Influence of day-old chick weight and gender separate rearing on performance of broilers
PREET MOHINDER SINGH AND S.S. NAGRA
Department of Livestock Production and Management
Punjab Agricultural University, Ludhiana - 141 004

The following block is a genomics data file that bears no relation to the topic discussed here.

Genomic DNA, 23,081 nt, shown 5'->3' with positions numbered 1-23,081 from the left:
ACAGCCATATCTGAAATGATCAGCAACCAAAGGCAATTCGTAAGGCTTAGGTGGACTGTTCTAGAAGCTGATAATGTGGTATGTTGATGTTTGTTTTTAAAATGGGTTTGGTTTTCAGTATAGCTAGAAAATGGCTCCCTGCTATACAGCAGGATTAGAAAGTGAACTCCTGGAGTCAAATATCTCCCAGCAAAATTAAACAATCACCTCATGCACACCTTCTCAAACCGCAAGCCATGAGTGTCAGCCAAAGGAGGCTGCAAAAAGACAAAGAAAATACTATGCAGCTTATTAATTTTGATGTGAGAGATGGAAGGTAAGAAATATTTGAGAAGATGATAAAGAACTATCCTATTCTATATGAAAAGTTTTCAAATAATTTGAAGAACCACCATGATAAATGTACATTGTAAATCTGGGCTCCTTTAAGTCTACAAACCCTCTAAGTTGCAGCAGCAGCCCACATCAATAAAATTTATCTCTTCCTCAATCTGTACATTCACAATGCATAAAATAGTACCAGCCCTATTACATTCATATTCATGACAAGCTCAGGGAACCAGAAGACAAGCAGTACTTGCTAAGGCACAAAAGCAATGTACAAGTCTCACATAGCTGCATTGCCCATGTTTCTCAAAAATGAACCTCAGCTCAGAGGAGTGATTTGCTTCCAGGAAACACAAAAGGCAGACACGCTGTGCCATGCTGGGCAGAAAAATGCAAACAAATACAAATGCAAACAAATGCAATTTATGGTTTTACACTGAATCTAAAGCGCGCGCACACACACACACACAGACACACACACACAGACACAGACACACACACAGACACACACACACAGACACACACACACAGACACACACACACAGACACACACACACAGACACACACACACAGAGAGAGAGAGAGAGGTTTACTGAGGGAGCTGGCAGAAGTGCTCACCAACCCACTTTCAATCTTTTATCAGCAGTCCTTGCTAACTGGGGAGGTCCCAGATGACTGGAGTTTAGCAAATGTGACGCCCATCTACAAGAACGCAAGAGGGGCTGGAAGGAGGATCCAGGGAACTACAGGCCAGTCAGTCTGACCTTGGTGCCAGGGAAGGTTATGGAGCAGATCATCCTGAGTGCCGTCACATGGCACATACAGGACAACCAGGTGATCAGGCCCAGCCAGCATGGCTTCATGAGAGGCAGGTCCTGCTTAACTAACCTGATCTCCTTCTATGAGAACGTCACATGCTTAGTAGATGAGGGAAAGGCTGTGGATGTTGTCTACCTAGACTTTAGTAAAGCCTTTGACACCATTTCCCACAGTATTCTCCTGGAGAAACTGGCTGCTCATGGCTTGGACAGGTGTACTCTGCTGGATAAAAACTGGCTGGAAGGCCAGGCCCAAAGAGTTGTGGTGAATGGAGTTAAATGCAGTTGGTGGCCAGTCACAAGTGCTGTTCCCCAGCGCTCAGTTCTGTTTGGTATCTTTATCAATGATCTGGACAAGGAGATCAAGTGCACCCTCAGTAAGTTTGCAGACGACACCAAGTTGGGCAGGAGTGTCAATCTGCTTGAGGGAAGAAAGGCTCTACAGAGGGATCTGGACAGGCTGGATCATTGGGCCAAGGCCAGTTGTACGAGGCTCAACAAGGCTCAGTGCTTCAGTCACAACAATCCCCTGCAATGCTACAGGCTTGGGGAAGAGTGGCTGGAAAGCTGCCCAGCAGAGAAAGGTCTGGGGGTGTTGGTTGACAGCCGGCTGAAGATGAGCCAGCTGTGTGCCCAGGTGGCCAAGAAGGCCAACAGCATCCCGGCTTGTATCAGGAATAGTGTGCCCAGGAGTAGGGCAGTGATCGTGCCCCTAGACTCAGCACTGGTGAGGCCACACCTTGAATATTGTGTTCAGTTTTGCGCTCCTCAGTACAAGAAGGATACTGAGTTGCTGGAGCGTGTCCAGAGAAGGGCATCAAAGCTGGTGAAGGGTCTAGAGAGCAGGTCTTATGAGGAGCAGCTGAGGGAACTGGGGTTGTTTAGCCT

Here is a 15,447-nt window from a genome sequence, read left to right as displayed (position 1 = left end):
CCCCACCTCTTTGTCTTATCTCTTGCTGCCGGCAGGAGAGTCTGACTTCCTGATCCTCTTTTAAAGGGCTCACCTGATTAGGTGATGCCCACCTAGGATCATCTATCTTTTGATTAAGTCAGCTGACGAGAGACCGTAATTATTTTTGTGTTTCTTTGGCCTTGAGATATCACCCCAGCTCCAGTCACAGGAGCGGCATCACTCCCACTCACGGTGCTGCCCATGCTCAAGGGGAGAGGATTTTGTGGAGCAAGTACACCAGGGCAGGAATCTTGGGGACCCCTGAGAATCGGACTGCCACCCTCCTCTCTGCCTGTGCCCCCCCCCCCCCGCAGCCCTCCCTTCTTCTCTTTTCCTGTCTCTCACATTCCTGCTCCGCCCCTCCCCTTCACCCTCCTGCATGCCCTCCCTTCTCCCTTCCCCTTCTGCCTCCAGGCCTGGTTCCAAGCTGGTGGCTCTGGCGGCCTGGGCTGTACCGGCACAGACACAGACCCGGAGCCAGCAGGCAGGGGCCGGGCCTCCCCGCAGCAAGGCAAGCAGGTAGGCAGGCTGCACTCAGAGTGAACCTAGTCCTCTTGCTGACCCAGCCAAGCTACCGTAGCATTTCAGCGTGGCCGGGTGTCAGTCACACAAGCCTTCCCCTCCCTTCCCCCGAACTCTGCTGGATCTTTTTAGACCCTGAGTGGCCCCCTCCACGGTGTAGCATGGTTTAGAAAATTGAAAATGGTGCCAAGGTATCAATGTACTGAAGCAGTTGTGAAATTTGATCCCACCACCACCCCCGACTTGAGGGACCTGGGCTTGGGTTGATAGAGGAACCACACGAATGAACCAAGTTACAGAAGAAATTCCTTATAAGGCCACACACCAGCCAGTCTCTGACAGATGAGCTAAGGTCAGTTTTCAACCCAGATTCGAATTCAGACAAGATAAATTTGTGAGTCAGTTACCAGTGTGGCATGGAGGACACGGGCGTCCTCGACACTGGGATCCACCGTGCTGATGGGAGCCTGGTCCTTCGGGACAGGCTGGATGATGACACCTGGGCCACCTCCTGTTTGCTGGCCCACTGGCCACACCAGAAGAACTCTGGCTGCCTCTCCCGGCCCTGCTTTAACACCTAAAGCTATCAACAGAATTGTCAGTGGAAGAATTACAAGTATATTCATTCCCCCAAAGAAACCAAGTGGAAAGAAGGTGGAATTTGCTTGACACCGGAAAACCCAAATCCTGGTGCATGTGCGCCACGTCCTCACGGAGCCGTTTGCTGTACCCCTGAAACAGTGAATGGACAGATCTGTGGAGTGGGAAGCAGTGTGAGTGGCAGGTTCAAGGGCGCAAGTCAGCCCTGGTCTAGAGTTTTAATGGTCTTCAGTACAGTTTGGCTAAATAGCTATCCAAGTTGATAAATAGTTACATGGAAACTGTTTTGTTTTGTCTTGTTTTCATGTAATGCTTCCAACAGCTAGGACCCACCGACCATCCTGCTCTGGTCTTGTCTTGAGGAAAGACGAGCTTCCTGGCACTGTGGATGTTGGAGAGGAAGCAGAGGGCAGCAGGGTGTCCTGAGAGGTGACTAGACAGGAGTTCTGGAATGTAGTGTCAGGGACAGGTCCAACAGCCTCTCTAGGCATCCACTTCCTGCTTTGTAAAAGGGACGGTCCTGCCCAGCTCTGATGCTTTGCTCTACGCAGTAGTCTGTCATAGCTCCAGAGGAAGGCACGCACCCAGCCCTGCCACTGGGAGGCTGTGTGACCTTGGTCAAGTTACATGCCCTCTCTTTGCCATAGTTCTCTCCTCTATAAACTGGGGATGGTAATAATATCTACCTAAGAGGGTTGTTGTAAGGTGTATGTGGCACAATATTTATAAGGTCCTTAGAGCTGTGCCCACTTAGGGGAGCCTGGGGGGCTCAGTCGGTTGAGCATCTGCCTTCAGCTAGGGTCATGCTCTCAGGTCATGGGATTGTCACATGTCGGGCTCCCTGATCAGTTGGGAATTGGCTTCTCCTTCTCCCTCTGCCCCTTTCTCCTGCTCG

Two experiments were simultaneously conducted, one on male and another on female chicks from 0 to 35 days of age on deep litter system, to study the influence of day-old chicks weight (DCW) and separate sex rearing on their growth performance. Experiment 1 involved 144, day-old male chicks divided into 8 groups of 18 nos. each. Two groups each represented low (L), medium (M), high (H) and mixed (LMH). The mixed group contained 6 chicks each representing L, M and H and acted as control for this experiment. Similarly, 144-day-old female chicks were divided into 8 groups. Two groups of 18 chicks each contained 3 birds each from L, M and H both from males and females representing common control group for both the experiments. Maize-soybean meal – groundnut meal based starter and finisher ration containing 22.5% CP, 2870 Kcal ME/kg and 22.0% CP, 2905 Kcal ME/kg, respectively, were fed to all the chicks. The weekly data were recorded on body weight, weight gain, feed intake, FCR and PER. No significant differences in the body weight and FCR among L, M and H DCW male chicks were recorded but all these groups had significantly (P<0.05) better performance than LMH male group. However, L DCW females gained significantly (P<0.05) less weight than M and H DCW chicks. The grouping of chicks on DCW resulted in an increase of 9.37% body weight over the LMH group in male chicks but no such improvement was observed in the female chicks. The FCR improved by 4.81% and 2% respectively, in males and females over their respective control groups due to weight separation on DCW basis. The flock uniformity was increased to above 90 % in the male chicks grouped on DCW basis against only 61% in the LMH group. Separately reared males achieved 9.82% higher body weight than females. Irrespective of DCW males gained 5.87% higher and females gained 3.73% lower weight than the straight runs. It was concluded that separate sex rearing and segregation of male chicks on day-old body weight basis was a good management tool for improving the growth performance and flock uniformity.